#035: Music Journalism During COVID-19 [SPECIAL EDITION]

I’m Todd L. Burns, and welcome to Music Journalism Insider, a newsletter about music journalism. I highlight some of the best stuff I hear, read, and watch every week; publish news about the industry; and interview writers, scholars, and editors about their work. My goal is to share knowledge, celebrate great work, and expand the idea of what music journalism is—and where it happens. Questions, comments, concerns? You can reach me anytime at music.journalism.insider@gmail.com.

Today, we’ve got a special edition of the newsletter: COVID-19 has everyone terrified right now, and the music journalism world is no different. It doesn’t matter whether you’re a freelance writer, editor, podcaster, vlogger, photographer, PR person, or something else. It’s impossible to say what’s going to happen to the industry in the next few months, and if—or how—our working lives are going to change in the long-term. To get some perspective on what’s already happening, though, I asked Larry Fitzmaurice to write a piece about it. Read on, and be well. 

The coronavirus pandemic is in the process of upending literally every single element of daily life, and that certainly includes the music industry. Untold touring revenue that artists were counting on is lost and gone forever, and it's unlikely that the live music sector will bounce back any time soon; the closing of non-essential businesses in metropolitan cities means that record stores are shuttered with limited means to continuing to push physical product; and anyone who doesn't work for a streaming service will tell you that a potential increase in streaming during life-in-quarantine won’t mean much for artists.

If it seems certain that the pandemic is affecting the music industry negatively, the fate of music journalism is less clear, for now at least. Granted, for anyone who's tried to make a living as a music writer over the past 15 years, "Fate of Music Writing Unclear" might not make for the most compelling headline addressing a subset of journalism and critical writing for which supporting resources have long been in near-constant flux. "Everybody's already trying to find ways to keep things going as it is," City Pages music editor Keith Harris confirms. "It's not like we're coming from a stable way of doing business."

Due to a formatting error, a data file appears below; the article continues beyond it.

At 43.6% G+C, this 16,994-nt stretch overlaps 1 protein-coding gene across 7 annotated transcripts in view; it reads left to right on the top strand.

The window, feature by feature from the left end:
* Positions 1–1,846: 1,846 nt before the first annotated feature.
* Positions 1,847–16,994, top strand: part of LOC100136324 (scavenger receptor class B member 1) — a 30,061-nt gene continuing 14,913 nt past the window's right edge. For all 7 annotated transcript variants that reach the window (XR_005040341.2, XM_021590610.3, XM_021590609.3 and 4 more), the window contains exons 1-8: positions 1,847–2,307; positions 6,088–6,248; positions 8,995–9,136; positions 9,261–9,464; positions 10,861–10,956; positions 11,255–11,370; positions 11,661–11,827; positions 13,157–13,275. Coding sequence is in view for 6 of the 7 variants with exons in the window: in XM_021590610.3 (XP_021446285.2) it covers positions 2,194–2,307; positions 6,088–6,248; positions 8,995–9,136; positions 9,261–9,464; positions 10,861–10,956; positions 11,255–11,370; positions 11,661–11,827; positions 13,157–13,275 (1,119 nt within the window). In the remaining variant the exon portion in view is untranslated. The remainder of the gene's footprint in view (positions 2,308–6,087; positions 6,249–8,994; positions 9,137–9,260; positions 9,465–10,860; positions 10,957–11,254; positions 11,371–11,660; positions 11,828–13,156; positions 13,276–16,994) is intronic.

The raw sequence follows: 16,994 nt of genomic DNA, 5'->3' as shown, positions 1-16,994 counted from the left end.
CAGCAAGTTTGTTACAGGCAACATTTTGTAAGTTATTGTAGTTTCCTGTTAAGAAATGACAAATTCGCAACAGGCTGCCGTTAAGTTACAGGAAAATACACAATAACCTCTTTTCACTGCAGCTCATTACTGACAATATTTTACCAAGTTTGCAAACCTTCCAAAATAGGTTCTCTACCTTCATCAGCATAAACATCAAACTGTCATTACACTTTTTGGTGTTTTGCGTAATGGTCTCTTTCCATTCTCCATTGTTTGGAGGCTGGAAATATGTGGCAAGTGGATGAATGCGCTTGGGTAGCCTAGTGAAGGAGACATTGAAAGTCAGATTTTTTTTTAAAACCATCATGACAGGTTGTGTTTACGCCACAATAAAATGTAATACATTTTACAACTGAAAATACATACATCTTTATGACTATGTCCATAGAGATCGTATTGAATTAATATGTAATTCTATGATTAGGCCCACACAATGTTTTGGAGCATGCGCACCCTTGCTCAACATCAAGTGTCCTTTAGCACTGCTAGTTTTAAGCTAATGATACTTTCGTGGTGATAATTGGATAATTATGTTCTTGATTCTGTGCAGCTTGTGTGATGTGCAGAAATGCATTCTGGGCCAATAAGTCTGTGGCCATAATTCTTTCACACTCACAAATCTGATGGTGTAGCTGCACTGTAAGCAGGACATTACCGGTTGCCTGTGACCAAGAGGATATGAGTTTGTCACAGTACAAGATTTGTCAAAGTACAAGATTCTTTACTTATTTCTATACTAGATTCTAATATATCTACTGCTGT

But a few outlets are allegedly already feeling the coronavirus crunch. An electronic music writer who requested anonymity claims that editors at a well-known publication have unofficially stopped taking freelance pitches for the time being, while another is set to announce this week that they're skipping their next print issue, which was set to focus on dance mecca Ibiza as a thematic bent. Besides sharing seemingly similar fates, electronic music publications cover a subset of musical culture predicated on communal gathering—a social phenomena that won't be taking place any time soon. 

As quarterly ad sales eventually decline, it stands to reason that music publications of all stripes will be financially affected in some way, from corporate-owned websites like Uproxx and Pitchfork to alt-weeklies like City Pages that have barely survived the media industry's woes over the past decade, only to face the threat of "total annihilation" as the pandemic's spread grows. "We're somewhat insulated by immediate shocks, at least," Harris claims, citing the Star Tribune ownership of City Pages as a temporary financial bulwark. "But it's hard to get people to advertise when nothing is happening. It's worrisome for us long-term, because we have no idea what the effects will be a month or two from now."

"Historically, economic dips haven't been very good to arts writing," Denver-based writer Sasha Geffen states, citing the beginnings of their own career at the tail end of the last recession in 2009 as well as the constant paucity of well-paying full-time staff jobs as reason for continuing to operate as a full-time freelancer. Although Geffen's early forays in music writing relied heavily on live music coverage, they've since worked much less in that form of criticism as their career has progressed. Currently, Geffen's more occupied with redrawing a promotional plan for their upcoming book Glitter Up the Dark: How Pop Music Broke the Binary, after several events—including one set for the now-postponed AWP Conference in St. Antonio, Texas—have been postponed indefinitely.